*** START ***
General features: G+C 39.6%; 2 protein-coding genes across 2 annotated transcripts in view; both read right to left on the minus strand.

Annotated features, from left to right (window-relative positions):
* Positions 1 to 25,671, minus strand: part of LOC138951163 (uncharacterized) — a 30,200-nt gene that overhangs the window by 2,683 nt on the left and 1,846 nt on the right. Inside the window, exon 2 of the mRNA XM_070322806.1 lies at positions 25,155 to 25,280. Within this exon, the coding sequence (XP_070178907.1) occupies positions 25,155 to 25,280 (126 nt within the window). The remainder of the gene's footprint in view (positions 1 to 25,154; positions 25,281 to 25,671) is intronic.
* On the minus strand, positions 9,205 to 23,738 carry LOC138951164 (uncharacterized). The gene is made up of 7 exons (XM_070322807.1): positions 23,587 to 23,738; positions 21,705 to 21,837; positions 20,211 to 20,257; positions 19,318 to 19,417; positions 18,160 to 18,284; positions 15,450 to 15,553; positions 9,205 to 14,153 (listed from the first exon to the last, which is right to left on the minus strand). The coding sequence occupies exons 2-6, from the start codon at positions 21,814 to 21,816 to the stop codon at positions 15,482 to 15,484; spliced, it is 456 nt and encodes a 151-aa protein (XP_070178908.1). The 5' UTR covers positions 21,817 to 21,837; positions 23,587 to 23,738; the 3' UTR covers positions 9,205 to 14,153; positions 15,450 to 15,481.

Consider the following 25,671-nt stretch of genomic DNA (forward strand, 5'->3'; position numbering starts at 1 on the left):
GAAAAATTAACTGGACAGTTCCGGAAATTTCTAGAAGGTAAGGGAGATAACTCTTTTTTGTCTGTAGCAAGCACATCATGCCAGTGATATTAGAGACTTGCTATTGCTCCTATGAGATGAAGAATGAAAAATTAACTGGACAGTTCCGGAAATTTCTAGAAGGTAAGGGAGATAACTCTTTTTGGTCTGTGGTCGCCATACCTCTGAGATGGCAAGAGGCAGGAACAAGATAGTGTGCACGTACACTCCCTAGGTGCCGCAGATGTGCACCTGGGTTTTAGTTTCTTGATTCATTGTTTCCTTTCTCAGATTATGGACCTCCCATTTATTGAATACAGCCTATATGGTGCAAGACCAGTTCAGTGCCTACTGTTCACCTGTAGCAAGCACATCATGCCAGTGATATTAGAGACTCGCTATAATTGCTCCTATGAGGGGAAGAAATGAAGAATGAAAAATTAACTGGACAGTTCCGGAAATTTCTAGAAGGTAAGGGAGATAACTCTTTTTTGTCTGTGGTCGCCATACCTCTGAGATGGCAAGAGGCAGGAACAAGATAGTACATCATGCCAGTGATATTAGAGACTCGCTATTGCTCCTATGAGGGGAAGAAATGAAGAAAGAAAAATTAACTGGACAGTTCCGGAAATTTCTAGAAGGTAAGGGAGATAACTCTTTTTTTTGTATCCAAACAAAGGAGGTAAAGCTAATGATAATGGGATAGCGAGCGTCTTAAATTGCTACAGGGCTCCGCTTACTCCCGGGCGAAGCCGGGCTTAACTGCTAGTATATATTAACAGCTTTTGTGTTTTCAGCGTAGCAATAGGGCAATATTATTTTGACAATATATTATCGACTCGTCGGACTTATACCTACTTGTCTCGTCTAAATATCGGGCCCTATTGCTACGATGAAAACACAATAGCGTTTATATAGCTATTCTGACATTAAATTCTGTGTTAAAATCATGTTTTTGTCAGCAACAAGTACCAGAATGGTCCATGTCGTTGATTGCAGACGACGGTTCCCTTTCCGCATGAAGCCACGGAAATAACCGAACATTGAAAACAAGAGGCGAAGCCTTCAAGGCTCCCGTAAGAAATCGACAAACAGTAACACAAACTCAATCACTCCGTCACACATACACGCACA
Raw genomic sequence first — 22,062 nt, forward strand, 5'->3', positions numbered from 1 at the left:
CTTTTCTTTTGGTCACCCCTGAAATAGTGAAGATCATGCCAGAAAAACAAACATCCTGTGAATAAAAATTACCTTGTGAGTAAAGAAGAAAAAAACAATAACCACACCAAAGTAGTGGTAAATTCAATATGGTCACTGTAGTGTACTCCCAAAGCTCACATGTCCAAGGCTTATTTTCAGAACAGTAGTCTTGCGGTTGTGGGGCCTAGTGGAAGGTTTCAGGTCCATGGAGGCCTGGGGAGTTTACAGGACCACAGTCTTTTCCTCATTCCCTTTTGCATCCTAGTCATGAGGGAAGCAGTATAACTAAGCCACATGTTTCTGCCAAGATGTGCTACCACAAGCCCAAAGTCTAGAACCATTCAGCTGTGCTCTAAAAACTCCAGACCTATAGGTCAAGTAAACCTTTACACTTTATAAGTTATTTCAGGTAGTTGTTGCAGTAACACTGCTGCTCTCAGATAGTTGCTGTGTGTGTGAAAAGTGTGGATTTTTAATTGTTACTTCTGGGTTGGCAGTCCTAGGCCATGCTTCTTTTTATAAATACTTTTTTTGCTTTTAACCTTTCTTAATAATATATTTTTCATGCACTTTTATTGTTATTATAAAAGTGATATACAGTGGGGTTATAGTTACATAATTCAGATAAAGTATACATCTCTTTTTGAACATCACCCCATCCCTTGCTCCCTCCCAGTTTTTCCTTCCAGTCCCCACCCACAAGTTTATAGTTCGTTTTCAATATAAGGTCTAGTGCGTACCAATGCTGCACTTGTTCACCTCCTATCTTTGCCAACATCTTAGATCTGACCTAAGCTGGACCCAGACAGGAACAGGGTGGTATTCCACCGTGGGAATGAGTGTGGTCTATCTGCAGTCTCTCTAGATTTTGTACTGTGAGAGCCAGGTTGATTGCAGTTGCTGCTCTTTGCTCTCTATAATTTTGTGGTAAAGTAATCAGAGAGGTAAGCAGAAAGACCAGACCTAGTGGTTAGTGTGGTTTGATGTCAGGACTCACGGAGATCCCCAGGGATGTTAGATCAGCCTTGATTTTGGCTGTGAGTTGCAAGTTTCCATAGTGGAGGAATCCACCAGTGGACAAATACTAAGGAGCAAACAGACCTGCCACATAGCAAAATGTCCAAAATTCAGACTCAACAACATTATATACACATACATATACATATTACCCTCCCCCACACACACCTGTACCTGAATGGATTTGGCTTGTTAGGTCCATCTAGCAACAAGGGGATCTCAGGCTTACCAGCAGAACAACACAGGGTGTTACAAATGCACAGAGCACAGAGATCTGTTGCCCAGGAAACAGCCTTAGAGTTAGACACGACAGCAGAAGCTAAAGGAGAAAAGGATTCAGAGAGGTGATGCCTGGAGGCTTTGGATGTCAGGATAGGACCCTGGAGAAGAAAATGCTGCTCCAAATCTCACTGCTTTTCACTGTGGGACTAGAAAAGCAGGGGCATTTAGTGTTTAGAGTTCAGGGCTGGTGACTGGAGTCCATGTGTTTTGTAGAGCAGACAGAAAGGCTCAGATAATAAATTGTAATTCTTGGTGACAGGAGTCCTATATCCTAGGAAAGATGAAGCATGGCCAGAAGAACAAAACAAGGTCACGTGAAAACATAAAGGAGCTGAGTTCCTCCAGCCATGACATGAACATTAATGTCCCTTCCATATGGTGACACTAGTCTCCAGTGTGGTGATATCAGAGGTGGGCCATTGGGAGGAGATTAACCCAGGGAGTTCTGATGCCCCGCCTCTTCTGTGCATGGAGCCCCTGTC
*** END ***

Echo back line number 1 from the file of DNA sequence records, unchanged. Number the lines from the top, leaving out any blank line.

General features: G+C 39.6%; 2 protein-coding genes across 2 annotated transcripts in view; both read right to left on the minus strand.